17. From what I’ve read about grains in the recent scientific literature, it seems that grains are really good for you, and form a big part of a healthy diet. I was wondering whether there were any peer-reviewed articles that anyone could point me to, to suggest that grains are actually unhealthy? I see that Mark has put across his personal testimony of how they affect him, but it seems that you’d need a heap of really good research to counter all the evidence based pro-grain literature that is currently floating around. Any further reading would be much appreciated (not blogs or opinions, just scientific, peer-reviewed articles please).

    Emma wrote on November 8th, 2012
  18. hi there mark — i was just wondering, having been reading a lot of your stuff and recently made a switch independently to 50% raw foods, what your stance is on the theory that it was our increased use of carbs as fuel that, by offering a faster energy source, directly contributed to the increased brain size and intelligence that we have now?

    harry wrote on November 9th, 2012
  19. You need to deepen your research on humans of the Paleolithic age. They DID gather and consume grains and legumes. Not that I consider gluten to be good for me in particular, but it’s always good to understand the TRUTHFUL reasons to observe one’s dietary restrictions.

    Madeline wrote on December 12th, 2012
  20. Good god. Most of the world eats grains, and as far as I can tell if eaten in moderation there’s no harm no foul. Every single one of my relatives who lived into their late 90’s eats – or ate – grains – gasp! As far as me – My 70-something parents, my brother and I eat predominately South Indian & Medteranean style food – fish, grains, beans, and lots of veg. We are all thin and healthy and none of us take any medications or have any health issues.

    I am boggled by the USA’s approach to food, which treats it alternately as either medicine or threat. Food is food. Enjoy it, eat it with others, eat everything in moderation, and stop fretting about toxicities or imagined threats.

    Now there are people with honest-to-god food allergies and intolerances. That’s different. Far be it from me to tell a celiac to eat wheat, for example. But most of this stuff for most of the population is just trendy nonsense.

    Diane wrote on December 21st, 2012
    • could not agree more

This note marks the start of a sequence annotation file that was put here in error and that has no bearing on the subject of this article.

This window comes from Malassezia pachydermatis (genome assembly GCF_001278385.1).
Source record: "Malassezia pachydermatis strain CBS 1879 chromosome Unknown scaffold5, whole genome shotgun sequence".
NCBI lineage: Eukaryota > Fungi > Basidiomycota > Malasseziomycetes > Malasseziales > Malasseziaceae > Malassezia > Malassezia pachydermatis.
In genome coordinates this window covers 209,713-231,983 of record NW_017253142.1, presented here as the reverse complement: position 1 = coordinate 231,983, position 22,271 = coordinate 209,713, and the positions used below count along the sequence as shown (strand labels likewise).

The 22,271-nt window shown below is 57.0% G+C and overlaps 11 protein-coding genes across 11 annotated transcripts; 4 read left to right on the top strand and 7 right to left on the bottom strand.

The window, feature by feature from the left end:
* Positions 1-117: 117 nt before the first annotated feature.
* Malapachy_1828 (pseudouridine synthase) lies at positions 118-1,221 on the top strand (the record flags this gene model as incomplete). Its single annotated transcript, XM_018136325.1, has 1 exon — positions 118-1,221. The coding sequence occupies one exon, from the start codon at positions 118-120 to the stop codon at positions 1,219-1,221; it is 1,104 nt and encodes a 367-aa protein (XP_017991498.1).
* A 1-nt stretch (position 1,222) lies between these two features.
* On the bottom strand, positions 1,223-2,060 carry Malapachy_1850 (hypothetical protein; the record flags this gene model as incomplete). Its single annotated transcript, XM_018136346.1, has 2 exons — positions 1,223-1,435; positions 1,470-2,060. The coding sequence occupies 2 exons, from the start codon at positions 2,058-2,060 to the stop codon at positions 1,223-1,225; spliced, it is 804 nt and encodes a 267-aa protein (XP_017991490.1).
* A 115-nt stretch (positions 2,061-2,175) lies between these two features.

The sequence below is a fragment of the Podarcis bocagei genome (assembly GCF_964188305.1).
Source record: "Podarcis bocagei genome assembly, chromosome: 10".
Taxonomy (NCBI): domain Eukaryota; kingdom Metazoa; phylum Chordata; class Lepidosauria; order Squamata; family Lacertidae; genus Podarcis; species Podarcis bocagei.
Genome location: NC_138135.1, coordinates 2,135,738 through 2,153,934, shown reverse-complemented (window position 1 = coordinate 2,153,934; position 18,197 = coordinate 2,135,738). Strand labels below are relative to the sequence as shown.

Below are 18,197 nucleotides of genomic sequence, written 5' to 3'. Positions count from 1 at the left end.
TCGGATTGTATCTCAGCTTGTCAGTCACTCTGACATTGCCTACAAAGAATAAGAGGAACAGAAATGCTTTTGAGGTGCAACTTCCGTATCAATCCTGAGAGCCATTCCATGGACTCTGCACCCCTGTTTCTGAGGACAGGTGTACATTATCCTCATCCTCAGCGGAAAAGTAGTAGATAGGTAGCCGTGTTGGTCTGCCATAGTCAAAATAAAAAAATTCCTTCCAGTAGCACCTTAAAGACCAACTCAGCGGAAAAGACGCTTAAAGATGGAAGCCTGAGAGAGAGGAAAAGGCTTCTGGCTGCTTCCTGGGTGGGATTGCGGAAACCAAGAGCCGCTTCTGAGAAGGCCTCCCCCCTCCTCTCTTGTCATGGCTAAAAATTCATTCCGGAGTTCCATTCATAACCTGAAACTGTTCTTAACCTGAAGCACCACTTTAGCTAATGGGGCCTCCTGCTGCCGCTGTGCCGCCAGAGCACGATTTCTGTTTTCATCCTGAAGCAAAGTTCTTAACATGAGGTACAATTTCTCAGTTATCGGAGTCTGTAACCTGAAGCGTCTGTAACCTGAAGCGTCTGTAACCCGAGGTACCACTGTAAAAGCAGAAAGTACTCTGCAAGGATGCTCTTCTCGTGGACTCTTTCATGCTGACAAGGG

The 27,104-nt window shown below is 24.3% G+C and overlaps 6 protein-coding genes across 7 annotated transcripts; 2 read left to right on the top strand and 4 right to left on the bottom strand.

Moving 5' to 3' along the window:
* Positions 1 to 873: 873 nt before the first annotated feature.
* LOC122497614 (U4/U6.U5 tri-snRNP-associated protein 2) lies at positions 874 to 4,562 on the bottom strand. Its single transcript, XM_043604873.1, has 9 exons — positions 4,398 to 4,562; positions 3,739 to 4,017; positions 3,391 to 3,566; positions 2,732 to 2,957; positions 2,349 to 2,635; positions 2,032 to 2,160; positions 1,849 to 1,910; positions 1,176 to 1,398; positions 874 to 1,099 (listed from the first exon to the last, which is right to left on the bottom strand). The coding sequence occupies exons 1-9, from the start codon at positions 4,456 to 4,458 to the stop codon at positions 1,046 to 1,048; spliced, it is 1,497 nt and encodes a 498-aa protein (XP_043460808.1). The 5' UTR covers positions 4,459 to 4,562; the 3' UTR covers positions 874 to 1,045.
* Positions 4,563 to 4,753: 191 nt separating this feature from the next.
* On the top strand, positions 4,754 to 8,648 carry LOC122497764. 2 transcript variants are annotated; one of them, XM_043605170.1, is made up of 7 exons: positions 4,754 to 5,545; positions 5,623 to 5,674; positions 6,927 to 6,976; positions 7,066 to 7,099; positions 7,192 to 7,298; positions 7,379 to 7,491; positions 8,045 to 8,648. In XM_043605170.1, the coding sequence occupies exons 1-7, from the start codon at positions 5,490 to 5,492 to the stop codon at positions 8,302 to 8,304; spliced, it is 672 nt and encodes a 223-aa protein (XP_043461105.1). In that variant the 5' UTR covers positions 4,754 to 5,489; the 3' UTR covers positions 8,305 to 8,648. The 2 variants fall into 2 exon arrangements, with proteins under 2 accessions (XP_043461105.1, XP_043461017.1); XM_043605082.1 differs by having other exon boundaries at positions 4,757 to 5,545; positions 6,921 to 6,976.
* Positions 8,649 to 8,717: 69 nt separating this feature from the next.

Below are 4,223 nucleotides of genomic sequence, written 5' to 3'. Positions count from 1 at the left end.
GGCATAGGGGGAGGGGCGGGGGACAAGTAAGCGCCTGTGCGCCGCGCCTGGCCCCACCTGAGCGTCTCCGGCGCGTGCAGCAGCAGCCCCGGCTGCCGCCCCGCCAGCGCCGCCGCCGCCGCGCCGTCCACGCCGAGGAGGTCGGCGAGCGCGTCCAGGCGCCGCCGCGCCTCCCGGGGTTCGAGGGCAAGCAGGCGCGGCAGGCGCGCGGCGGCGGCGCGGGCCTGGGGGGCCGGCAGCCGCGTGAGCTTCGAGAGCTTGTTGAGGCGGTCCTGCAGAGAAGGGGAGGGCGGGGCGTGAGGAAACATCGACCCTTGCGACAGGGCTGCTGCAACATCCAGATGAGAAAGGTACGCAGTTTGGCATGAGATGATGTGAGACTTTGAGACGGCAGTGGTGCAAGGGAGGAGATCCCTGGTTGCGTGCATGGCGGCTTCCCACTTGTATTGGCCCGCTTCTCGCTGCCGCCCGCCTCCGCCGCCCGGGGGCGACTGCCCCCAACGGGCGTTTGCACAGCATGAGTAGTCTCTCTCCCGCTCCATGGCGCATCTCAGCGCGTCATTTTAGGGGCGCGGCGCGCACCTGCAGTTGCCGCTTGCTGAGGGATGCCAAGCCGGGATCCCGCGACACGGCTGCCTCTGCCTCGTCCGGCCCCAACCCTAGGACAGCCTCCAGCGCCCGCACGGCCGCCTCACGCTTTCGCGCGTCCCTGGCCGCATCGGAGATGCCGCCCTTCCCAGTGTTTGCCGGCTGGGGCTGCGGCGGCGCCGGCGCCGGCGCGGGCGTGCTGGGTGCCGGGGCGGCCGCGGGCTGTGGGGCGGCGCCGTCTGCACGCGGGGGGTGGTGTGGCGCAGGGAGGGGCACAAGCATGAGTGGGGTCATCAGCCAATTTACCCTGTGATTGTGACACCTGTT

dido wrote on January 3rd, 2014
  21. I watched the documentary ‘Forks Over Knives’ on Netflix. I’m now a vegan because of it, and now you guys are telling me to not eat grains and beans. Where do you think I should get my proteins? I really do not want to eat meat because of the harmful health issues associated with it.

    van wrote on December 28th, 2012
  22. Just read the wheat blog. Did not see any references or scientific studies-did I miss them? If so please point them out.

    I do not eat meat and I hate vegetables. Where does that leave me?

    Teresa wrote on January 1st, 2013
  23. More misinformation. I’m appalled at the level of ignorance of the author, this article (and the entire site) really is a disservice to everyone.

    None wrote on January 3rd, 2013
  24. So I came across this article linked from another site. I have been doing CrossFit and Paleo for the past six months now. I am down 55 lbs and 5 pants sizes. And I feel good. But I am not convinced on the whole grains are evil thing. Vegans have almost the exact same argument about meat. (I like Paleo way better than Veganism by the way.) So I asked a buddy who is a R.D. about the whole phytic acid thing. He said that it is a real thing, but eating Vitamin C can counteract that by making the nutrients more bioavailable. I’d love to get your thoughts.

    Mark wrote on January 13th, 2013
  25. First the public is told that eating whole grains is good for them. Now the public is told that eating grains isn’t good for them. Who’s right? Who’s wrong? What do you believe?

    I think the best way to find out if grains, or any food for that matter, is or isn’t right for your body is to work with a nutritionist who can tell you what to eat. Then again, if she says, “You need to eat animal protein,” and you’re a vegetarian, you’re back at square one.


    Now I need to do some research of my own because I eat grains, albeit not every day, but I do eat them.

    Amandah wrote on January 20th, 2013
  26. Years ago during the Atkins craze, I tried it and felt miserable. Now, my Naturopath put me on a no-grains diet (I’m a vegan now). And just like before I feel miserable, have no energy, and have actually gained 5 lbs. I think it’s possible that some people feel better without grains… but I feel like my body was made to eat them. So bring on the rice, quinoa, corn, and spelt please!

    Laura wrote on January 22nd, 2013